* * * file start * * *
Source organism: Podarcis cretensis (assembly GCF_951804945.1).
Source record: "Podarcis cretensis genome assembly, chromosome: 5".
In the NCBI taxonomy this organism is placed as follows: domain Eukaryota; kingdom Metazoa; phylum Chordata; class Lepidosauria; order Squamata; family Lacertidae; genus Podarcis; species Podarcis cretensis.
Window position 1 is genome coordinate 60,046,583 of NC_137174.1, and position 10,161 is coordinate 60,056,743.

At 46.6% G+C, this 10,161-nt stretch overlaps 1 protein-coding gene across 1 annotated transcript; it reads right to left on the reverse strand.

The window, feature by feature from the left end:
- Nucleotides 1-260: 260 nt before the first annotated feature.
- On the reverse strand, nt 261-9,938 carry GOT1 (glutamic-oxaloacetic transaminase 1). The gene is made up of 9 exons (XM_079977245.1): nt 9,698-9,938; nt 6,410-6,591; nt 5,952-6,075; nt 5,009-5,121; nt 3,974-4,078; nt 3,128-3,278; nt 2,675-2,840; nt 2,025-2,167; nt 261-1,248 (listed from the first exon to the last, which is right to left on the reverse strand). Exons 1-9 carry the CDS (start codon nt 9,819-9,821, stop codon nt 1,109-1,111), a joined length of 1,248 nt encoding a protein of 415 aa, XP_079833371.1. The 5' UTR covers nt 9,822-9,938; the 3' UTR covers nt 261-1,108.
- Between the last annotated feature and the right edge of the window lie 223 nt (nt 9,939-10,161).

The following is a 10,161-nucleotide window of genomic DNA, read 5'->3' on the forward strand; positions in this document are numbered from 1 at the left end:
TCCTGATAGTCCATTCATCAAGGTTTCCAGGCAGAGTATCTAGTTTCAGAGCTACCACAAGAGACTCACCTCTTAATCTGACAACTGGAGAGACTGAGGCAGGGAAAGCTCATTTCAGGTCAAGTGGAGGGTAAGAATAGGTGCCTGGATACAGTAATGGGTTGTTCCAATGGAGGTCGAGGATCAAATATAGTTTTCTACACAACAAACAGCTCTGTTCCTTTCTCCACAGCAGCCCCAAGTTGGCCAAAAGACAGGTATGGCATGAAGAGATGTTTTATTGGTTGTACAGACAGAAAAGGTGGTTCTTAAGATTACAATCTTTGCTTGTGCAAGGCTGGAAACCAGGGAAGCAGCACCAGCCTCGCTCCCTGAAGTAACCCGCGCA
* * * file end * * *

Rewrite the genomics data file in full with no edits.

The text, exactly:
Source organism: Podarcis cretensis (assembly GCF_951804945.1).
Source record: "Podarcis cretensis genome assembly, chromosome: 5".
In the NCBI taxonomy this organism is placed as follows: domain Eukaryota; kingdom Metazoa; phylum Chordata; class Lepidosauria; order Squamata; family Lacertidae; genus Podarcis; species Podarcis cretensis.
Window position 1 is genome coordinate 60,046,583 of NC_137174.1, and position 10,161 is coordinate 60,056,743.

At 46.6% G+C, this 10,161-nt stretch overlaps 1 protein-coding gene across 1 annotated transcript; it reads right to left on the reverse strand.

The window, feature by feature from the left end:
- Nucleotides 1-260: 260 nt before the first annotated feature.
- On the reverse strand, nt 261-9,938 carry GOT1 (glutamic-oxaloacetic transaminase 1). The gene is made up of 9 exons (XM_079977245.1): nt 9,698-9,938; nt 6,410-6,591; nt 5,952-6,075; nt 5,009-5,121; nt 3,974-4,078; nt 3,128-3,278; nt 2,675-2,840; nt 2,025-2,167; nt 261-1,248 (listed from the first exon to the last, which is right to left on the reverse strand). Exons 1-9 carry the CDS (start codon nt 9,819-9,821, stop codon nt 1,109-1,111), a joined length of 1,248 nt encoding a protein of 415 aa, XP_079833371.1. The 5' UTR covers nt 9,822-9,938; the 3' UTR covers nt 261-1,108.
- Between the last annotated feature and the right edge of the window lie 223 nt (nt 9,939-10,161).

The following is a 10,161-nucleotide window of genomic DNA, read 5'->3' on the forward strand; positions in this document are numbered from 1 at the left end:
TCCTGATAGTCCATTCATCAAGGTTTCCAGGCAGAGTATCTAGTTTCAGAGCTACCACAAGAGACTCACCTCTTAATCTGACAACTGGAGAGACTGAGGCAGGGAAAGCTCATTTCAGGTCAAGTGGAGGGTAAGAATAGGTGCCTGGATACAGTAATGGGTTGTTCCAATGGAGGTCGAGGATCAAATATAGTTTTCTACACAACAAACAGCTCTGTTCCTTTCTCCACAGCAGCCCCAAGTTGGCCAAAAGACAGGTATGGCATGAAGAGATGTTTTATTGGTTGTACAGACAGAAAAGGTGGTTCTTAAGATTACAATCTTTGCTTGTGCAAGGCTGGAAACCAGGGAAGCAGCACCAGCCTCGCTCCCTGAAGTAACCCGCGCA